Can Jacob Zuma wrap himself in Nelson Mandela's cloak?
South Africans celebrated the 20th anniversary of Nelson Mandela's release from prison Thursday. President Jacob Zuma has strategically scheduled his State of the Union speech for the same day.
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In the absence of good news, Zuma has allowed himself and his reputation to be defined by continuous scandals among his political appointees, and also controversial stories about Zuma’s personal life – including an admitted affair outside his three concurrent marriages, producing a 20th child – have taken over .Skip to next paragraph
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One State of the Nation speech cannot erase that, but it could potentially give South Africans hope that the man in charge of their country does have a strategic plan for the road ahead.
To take the sting out of the scandal, Zuma issued an apology for fathering infant daughter with the adult daughter of South African soccer boss, and personal friend, Irvin Khoza. “"I deeply regret the pain that I have caused to my family, the ANC, the (tripartite) alliance and South Africans in general."
Subsequent messages from his office have focused on the positive. Evaluations Minister Collins Chabane told reporters that Zuma would lay out the broader outlines for his government’s priorities, while leaving the specifics to his ministers. “"For us it’s to build an efficient, caring and more responsive administration,” Mr. Chabane said.
The buzz on Twitter
The President’s office even ventured into the social media world of Twitter. “President Zuma is in his study at Genadendal putting the finishing touches to tonight's State of the Nation Address,” tweeted a message from @PresidencyZA, the official Twitter page of the South African president.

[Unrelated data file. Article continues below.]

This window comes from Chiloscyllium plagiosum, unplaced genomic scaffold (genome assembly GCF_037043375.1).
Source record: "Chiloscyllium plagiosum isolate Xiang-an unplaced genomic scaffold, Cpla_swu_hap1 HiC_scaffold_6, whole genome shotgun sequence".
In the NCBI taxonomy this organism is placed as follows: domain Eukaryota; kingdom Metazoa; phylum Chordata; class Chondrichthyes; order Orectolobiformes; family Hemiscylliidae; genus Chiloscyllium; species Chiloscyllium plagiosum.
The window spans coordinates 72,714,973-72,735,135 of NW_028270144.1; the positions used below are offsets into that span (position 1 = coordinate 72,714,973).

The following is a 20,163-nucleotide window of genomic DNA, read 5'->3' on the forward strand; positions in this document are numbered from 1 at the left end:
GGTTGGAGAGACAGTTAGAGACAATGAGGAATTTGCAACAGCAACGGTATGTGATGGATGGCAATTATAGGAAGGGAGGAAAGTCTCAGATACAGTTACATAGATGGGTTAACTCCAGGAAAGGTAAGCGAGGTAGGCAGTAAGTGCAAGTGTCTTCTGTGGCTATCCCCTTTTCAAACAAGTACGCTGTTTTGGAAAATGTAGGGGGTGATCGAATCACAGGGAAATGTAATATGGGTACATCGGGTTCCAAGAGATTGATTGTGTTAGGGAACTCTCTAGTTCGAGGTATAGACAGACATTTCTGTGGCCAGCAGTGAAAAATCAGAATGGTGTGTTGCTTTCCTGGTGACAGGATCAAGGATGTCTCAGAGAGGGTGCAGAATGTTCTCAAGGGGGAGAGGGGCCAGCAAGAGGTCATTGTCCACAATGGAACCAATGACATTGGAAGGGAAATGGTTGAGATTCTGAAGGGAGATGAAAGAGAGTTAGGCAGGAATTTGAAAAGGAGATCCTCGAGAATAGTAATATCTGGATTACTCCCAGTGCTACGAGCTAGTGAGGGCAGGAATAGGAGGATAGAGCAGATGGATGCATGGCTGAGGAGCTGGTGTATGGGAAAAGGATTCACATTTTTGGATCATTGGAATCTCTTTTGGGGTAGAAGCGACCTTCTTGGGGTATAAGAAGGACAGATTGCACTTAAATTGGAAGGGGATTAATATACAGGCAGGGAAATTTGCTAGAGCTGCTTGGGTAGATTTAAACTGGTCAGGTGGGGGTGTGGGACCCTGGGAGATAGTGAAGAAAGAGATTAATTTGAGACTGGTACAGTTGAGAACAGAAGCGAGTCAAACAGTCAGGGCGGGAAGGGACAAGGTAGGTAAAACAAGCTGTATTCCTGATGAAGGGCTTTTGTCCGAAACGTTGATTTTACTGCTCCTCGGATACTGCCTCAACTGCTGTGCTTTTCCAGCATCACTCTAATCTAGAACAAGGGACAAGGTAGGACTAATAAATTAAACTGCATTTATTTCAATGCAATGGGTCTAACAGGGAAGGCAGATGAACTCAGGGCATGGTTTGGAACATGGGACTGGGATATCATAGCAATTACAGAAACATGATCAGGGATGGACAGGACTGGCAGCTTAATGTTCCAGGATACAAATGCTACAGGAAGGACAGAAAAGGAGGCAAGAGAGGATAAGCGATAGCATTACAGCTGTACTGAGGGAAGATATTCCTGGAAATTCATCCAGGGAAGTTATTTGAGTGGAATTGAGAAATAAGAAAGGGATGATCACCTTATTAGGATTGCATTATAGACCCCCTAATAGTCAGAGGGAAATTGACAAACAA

But unlike the halls of parliament, where respectful decorum is strictly followed, Twitter is a cacophonous free-for-all, and South Africans have been sending rather less hopeful messages about their expectations for Mr. Zuma’s speech.
“Wonder if he will be addressing just his kids or us too?” wrote a Twitter user named @ajkock.
A writer named “Black Sash” writes, “Sash asks Zuma to tell country in State of the Nation how Soccer World Cup will benefit the 5 million unemployed in SA?”
Adam Habib, vice chancellor of University of Johannesburg says that Zuma has “a challenge, which is that there is a feeling that there isn’t much leadership, on the big issues, such as economic policy, unemployment, service delivery, and the global economic crisis. You have to say, these are our dilemmas, and here are the two or three options we have and this is what we have to do.”
Will Zuma do that? “No,” says Mr. Habib.
Given past statements by ANC ministers and the fact that Zuma has timed his speech to the 20th anniversary of Mandela’s release, Zuma is likely to play up the positive. “I think he’ll play up the Mandela’s release, rah-rah, the World Cup is coming and we have to put our best foot forward, and he’ll give passing mention of unemployment, rural development, health care and crime,” says Habib.
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